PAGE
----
Journeys of Faith Transcend Above Normal Life 1

“If the Son therefore shall make you free, ye shall be free indeed.”                           (Jn. 8:36)

            Sometimes a journey of faith following God has a life-script that includes the sacrifice…the giving up…of a fundamental component of worldly conventional normalcy…something we otherwise expect to be a normative part of our lives…that becomes an integral part of the cost of taking up our cross to follow Jesus.

            Pieces and parts of worldly conventional normalcy, however, are not intrinsically bad in themselves. 

            “Occupy till I come” (Lk. 19:13) is commendable and admirable in terms of the everyday tasks involved in running well the household manor estates in the temporary absence of the owner away on other business…in this parable.  The many admonitions to right and correct living in the New Testament letters to the early churches spells out what it means to “occupy till I come.”

            But journeys of faith following God are designed to transcend above worldly conventional normalcy in the most positive way imaginable…necessitating parts of worldly conventional normalcy to fall away in the process.

            Certainly, if we are one of the rare few called by God to be a medical missionary doctor in the deepest remote regions of the Amazon rainforest, as a practical matter we will have to leave our Mercedes-Benz or BMW automobile behind…there being no paved roads in the rainforest.

            The classic biblical verse “Now faith is the substance of things hoped for, the evidence of things not seen” (Heb. 11:1) is a spiritual truth of such depth that it falls far outside of humanistic contemplation and understanding.  It describes the unique gap that only God can create using life events and circumstances…the gap between what we normally can and cannot do according to our human abilities…that produces a beneficial dependence upon God…far outside of our worldly conventional control and sovereign capacity over the normal activities within “occupy till I come.”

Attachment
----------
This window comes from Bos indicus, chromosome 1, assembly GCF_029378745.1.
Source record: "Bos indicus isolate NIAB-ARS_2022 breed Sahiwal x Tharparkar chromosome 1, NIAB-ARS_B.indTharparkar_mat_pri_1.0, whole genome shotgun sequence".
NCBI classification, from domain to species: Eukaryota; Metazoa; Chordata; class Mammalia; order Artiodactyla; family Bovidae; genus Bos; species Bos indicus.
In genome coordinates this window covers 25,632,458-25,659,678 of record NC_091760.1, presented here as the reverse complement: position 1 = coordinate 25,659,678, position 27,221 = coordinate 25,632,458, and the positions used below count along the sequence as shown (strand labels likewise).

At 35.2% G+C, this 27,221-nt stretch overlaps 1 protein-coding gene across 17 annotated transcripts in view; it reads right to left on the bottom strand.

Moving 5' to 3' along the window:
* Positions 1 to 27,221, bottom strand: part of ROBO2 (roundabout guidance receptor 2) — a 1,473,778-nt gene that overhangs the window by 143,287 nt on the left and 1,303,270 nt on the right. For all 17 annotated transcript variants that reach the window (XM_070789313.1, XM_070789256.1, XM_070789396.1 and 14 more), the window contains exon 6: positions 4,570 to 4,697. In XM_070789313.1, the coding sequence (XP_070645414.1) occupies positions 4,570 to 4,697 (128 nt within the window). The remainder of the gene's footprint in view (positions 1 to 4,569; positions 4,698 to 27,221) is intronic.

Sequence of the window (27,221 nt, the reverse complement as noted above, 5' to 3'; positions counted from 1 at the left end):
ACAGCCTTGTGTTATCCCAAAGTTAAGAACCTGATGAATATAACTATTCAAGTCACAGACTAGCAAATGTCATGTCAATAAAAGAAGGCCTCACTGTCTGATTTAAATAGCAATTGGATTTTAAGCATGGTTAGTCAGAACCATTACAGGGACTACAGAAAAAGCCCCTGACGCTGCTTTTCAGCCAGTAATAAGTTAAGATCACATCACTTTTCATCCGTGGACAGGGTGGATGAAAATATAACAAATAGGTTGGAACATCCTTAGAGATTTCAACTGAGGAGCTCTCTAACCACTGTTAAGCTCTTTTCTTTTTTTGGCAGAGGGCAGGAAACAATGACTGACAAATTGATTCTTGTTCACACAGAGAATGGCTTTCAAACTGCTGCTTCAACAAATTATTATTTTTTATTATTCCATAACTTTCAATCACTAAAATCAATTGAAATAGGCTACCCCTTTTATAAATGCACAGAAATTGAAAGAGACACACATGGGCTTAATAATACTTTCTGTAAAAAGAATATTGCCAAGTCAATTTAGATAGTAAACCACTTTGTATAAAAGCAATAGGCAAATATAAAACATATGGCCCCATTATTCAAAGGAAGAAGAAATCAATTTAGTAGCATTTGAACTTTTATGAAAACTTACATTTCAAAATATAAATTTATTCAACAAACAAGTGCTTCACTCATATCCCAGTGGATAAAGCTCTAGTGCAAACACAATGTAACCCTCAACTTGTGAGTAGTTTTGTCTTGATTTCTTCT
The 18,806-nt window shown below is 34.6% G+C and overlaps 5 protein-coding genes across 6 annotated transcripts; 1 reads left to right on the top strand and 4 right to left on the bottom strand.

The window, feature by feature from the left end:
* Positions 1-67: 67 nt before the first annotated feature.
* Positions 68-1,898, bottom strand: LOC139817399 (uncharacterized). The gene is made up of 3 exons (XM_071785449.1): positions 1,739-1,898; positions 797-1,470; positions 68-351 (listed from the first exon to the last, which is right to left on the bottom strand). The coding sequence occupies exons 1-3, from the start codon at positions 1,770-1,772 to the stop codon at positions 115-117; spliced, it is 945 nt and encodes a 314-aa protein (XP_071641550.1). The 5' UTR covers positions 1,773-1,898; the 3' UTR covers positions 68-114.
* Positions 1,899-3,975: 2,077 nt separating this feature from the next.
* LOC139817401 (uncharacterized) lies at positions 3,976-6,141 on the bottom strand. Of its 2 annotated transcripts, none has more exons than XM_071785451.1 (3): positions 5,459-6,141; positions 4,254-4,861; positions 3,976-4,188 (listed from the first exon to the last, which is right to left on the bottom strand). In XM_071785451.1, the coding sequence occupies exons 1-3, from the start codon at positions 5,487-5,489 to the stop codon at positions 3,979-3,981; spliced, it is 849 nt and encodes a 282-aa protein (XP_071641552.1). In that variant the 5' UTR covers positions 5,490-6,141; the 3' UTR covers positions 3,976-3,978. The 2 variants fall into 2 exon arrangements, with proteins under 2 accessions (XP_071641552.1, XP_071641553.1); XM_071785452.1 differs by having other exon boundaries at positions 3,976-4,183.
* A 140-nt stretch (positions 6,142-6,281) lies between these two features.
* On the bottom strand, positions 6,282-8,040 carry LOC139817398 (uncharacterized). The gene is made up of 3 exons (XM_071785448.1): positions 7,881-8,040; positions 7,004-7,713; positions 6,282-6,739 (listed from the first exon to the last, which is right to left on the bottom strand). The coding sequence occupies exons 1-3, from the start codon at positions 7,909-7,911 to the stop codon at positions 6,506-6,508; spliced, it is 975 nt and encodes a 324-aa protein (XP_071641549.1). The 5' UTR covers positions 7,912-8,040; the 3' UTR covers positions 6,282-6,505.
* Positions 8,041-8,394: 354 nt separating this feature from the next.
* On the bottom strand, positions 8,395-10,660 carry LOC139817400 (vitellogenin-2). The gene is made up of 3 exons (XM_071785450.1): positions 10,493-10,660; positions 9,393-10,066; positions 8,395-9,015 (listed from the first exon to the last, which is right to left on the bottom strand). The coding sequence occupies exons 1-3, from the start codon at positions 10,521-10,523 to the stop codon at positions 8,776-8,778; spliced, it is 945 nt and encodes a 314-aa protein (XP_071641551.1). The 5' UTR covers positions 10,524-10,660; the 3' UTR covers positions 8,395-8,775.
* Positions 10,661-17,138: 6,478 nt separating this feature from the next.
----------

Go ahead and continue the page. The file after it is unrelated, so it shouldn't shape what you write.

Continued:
Abraham…the “father of faith”…waiting for the birth of the son of promise Isaac…is a perfect example of not “seeing” for a period of time the fulfillment of the promise through faith in the trustworthiness of the word of God…”the evidence of things not seen” created by the gap in time between God’s initial promise to Abraham and the actual event of the birth of Isaac…years later. 

            This is the first biblical example of a detailed, God-scripted and divinely created scenario for biblically defined faith to actualize.      

            “Faith…is the evidence of things not seen” that creates a gap in time between God’s promises large and small…and their fulfillment in the future…is the inverse opposite of the reality of Adam and Eve impulsively jumping at the chance to gain a knowledge of good and evil by hastily eating the forbidden fruit in the Garden of Eden…a decision they made independently of God…against His initial commandment…and without His further instructive council and input.

From A Popular Defense of the Bible and Christianity

Author: Barton Jahn

I worked in building construction as a field superintendent and project manager. I have four books published by McGraw-Hill on housing construction (1995-98) under Bart Jahn, and have eight Christian books self-published through Kindle Direct Publishing (KDP). I have a bachelor of science degree in construction management from California State University Long Beach. I grew up in Southern California, was an avid surfer, and am fortunate enough to have always lived within one mile of the ocean. I discovered writing at the age of 30, and it is now one of my favorite activities. I am currently working on more books on building construction.

Leave a Reply

Fill in your details below or click an icon to log in: Logo

You are commenting using your account. Log Out /  Change )

Facebook photo

You are commenting using your Facebook account. Log Out /  Change )

Connecting to %s

%d bloggers like this: